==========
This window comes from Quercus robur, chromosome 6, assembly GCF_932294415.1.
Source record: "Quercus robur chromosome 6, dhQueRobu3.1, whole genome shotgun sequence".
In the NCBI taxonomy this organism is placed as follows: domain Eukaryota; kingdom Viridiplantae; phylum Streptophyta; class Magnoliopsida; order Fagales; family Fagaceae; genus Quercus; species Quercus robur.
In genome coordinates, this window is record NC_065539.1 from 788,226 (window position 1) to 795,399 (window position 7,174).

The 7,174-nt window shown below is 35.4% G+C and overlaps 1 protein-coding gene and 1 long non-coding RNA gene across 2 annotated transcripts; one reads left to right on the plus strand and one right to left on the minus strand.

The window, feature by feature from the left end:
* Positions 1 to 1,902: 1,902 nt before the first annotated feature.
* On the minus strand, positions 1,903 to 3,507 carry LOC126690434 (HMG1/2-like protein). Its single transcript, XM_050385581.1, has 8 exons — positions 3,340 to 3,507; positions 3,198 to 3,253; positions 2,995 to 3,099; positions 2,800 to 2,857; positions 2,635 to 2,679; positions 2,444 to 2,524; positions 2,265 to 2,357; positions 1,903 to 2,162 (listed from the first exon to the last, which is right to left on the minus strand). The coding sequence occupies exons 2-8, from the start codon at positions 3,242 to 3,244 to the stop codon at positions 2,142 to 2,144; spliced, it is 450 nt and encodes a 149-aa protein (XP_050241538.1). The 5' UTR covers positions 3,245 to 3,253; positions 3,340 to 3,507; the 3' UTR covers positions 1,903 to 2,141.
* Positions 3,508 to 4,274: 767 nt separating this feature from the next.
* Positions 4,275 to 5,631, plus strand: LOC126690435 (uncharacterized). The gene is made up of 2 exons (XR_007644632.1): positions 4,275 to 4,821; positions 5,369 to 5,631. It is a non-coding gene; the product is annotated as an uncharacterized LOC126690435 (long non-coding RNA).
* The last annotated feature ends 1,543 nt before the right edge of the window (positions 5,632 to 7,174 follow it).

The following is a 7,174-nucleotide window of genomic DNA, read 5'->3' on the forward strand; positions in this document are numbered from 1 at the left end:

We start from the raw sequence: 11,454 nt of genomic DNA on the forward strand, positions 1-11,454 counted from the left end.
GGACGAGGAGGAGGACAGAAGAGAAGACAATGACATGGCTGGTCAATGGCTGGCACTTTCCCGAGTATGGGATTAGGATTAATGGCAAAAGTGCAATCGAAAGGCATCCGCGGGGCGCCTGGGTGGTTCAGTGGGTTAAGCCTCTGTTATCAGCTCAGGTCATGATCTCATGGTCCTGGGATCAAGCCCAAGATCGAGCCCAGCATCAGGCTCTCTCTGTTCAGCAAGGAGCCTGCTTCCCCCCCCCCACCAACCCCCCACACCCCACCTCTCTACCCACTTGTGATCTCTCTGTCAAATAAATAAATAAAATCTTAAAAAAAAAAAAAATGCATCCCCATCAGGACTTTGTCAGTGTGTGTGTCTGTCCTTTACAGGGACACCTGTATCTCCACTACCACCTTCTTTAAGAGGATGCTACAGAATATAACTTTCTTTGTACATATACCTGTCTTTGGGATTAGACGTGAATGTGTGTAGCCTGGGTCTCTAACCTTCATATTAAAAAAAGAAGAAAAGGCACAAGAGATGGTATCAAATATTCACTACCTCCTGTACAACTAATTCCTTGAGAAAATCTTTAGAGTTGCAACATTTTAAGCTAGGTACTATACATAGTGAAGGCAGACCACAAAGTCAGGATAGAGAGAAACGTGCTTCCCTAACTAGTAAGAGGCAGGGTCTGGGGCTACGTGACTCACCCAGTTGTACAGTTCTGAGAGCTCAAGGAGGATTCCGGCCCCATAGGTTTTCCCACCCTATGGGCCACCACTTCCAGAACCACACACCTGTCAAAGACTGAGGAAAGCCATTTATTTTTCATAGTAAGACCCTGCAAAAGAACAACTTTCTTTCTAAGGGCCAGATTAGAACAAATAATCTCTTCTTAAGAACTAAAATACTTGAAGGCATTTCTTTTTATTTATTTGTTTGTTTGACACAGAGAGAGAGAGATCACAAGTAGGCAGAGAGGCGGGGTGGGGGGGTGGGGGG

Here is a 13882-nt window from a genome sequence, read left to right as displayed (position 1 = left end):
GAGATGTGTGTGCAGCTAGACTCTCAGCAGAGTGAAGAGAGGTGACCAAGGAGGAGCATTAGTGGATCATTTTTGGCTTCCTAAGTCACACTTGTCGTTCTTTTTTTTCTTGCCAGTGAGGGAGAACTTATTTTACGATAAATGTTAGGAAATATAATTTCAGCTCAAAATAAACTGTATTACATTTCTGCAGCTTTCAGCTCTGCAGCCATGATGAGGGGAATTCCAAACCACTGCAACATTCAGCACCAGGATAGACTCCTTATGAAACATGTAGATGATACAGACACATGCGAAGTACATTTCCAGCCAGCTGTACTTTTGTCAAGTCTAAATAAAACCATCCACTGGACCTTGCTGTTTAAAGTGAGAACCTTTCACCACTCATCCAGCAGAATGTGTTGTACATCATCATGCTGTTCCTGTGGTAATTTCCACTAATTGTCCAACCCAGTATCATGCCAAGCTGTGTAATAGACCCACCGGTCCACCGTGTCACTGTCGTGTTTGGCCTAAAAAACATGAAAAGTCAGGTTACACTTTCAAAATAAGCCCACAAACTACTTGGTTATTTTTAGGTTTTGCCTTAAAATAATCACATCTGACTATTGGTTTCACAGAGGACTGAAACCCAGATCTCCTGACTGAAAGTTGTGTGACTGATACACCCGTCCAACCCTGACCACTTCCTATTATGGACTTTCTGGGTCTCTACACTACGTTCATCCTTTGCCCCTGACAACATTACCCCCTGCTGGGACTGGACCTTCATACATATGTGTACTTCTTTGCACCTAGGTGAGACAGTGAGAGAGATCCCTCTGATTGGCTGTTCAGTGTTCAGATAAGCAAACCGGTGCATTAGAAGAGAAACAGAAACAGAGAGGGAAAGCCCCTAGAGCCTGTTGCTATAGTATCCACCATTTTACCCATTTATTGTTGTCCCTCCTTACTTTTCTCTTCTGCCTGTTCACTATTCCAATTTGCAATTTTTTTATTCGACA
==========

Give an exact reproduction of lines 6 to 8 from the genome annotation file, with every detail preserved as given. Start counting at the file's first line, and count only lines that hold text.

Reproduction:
The window, feature by feature from the left end:
* Positions 1 to 1,902: 1,902 nt before the first annotated feature.
* On the minus strand, positions 1,903 to 3,507 carry LOC126690434 (HMG1/2-like protein). Its single transcript, XM_050385581.1, has 8 exons — positions 3,340 to 3,507; positions 3,198 to 3,253; positions 2,995 to 3,099; positions 2,800 to 2,857; positions 2,635 to 2,679; positions 2,444 to 2,524; positions 2,265 to 2,357; positions 1,903 to 2,162 (listed from the first exon to the last, which is right to left on the minus strand). The coding sequence occupies exons 2-8, from the start codon at positions 3,242 to 3,244 to the stop codon at positions 2,142 to 2,144; spliced, it is 450 nt and encodes a 149-aa protein (XP_050241538.1). The 5' UTR covers positions 3,245 to 3,253; positions 3,340 to 3,507; the 3' UTR covers positions 1,903 to 2,141.